Dear David
Having spent some three hours trawling through your web site might I congratulate you on a your hard work and dedication. It has been a remarkable journey into the past I am most grateful.

As a 'Cofi' who left home in 1957 to join the army I have kept my town connections simmering over the years. Regular visits to the town topped up many an old friendship culminating a few years ago in a 'Class of 54 reunion'.

Let me introduce myself with a short potted history. I was born in No 11 Maes Barcer on the 24th of April 1940. My parents Joseph and Annie (Nan) Bohana christened me Lawrence and I was the fourth of six children. I attended The Sec Mod left at fifteen and went to work at the Seiont brickworks. After some two years and with the beginning of demise of the brickwork horses (I and Clifford Parry worked with Tommy Carter who was in charge of the horses) I left and went to work with the Corona works on the Quay. As a youngster I had spent memorable times with Caernarfon Army Cadet Force and later the 6/7th Bn Royal Welch Fusiliers (TA) Hence it was inevitable that I was to seek my Biggles fantasy adventures in the armed forces. I signed on the 1st Nov 57 and reported to Hightown Barracks Wrexham on the 17 Nov. My service took me to Cyprus, Malaya, Hong Kong, Fiji, USA, Canada, Belize, Australia, and every non-communist country in Europe. I had a wonderful military career, which ended in May 1991 in the rank of Major.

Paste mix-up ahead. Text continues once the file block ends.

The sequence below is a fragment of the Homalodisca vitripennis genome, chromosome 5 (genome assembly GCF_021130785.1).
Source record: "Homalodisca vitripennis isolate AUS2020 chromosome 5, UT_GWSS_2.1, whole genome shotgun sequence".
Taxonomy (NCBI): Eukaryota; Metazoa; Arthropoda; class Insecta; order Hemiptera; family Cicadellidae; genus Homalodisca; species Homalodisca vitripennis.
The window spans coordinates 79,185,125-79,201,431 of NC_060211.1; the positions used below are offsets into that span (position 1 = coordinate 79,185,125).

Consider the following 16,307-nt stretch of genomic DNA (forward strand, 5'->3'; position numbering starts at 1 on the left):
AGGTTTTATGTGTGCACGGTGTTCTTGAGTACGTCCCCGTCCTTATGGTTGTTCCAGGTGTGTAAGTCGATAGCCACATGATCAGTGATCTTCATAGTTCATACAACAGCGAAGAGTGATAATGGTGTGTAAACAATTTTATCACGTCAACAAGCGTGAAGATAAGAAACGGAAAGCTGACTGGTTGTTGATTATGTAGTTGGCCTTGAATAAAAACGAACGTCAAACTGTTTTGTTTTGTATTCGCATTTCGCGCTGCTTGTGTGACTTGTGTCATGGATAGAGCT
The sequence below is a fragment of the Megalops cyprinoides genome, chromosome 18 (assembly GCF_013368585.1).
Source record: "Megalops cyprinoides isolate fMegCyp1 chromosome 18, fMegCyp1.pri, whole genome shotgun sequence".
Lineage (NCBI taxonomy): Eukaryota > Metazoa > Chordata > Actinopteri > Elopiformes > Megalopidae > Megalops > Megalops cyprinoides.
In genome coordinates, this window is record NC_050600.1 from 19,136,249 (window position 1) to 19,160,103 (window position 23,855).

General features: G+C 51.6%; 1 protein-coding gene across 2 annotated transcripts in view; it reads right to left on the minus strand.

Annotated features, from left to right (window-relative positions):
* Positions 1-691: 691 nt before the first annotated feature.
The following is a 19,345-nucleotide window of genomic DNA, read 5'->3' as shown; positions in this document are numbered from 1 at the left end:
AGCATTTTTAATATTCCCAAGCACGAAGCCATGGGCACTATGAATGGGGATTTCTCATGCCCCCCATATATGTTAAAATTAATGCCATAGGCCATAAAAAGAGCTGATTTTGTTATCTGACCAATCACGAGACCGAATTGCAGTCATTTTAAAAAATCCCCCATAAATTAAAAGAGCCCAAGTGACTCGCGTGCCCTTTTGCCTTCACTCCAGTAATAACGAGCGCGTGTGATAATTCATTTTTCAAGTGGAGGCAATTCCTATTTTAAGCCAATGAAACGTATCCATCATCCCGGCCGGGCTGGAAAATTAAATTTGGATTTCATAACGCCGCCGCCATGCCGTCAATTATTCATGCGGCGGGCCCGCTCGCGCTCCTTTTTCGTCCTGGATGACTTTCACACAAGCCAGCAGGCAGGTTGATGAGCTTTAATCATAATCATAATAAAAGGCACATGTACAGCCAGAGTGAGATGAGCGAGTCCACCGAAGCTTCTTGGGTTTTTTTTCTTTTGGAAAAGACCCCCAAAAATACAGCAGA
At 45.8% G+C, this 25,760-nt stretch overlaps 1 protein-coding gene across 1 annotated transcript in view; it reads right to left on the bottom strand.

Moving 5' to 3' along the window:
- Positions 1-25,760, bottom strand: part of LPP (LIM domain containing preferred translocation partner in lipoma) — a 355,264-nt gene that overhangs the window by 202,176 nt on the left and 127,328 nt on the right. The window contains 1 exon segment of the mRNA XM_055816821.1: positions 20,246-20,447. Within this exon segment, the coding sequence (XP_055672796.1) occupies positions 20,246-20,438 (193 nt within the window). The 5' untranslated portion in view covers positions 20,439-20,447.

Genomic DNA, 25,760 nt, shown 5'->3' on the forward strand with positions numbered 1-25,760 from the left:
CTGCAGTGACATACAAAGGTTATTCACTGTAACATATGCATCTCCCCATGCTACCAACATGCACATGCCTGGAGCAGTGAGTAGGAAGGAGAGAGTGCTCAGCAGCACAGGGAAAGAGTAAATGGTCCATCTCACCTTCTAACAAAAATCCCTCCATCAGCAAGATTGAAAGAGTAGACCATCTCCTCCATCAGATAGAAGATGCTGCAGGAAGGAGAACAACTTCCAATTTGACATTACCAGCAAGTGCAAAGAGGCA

I have vivid recollections of my Father, Willy
'Napoleon', Bobby 'Snails', Jonny 'White Horse', Robert Owen and numerous others dressed in Viking clothing when a part of the film 'The Vikings' was shot on the slip near where the Seiont is currently berthed. The Cofis were extras in the film. I have memories of watching the Caernarfon Home Guard or were they the early version of the TA marching to the bridge to cross over to the Coed Helen shooting range. Of walking what seemed to be miles along the shore road to get to the outdoor swimming pool which was under the control of Mr Pritchard, Gwynfors' father they lived on the top of Lon Ysgubor Goch.

In my letter I made a mention of walking the Shore Road to the outdoor swimming pool, whilst in my studio painting I had a flashback and remembered that we used to pay 1/2 a penny (Dima I think) to cross Bont Seiont to gain access along the Aber front and the term ' Dros yr Aber' meant going for a swim in the Baths. This may not be totally correct and any amendments would be welcomed.
(Dafydd:-The Cofi slang for Dima is Magan )

Wonderful days with particularly long summers brought back through your web site.

Again many thanks.

Larry Bohana
" Say Hello to an Old Friend"

Sent in by Tom Holland

Reading Larry Bohana's "My Story". The tolls for Bont yr Aber were: Half penny ~ One way. One Penny ~ Return

and Six Pence to drive a car over the bridge.

I was lucky because I was friendly with Jack Harding Jones, who was the bridge operator and he used to let me

cross the bridge in my fatherís car for free!! Jack and his wife Gladys lived in the little cottage overlooking the bridge.

As children we used to pay the halfpenny to go over the Aber and then crouch down and 'miglo' under the 

ticket hut to get back home!!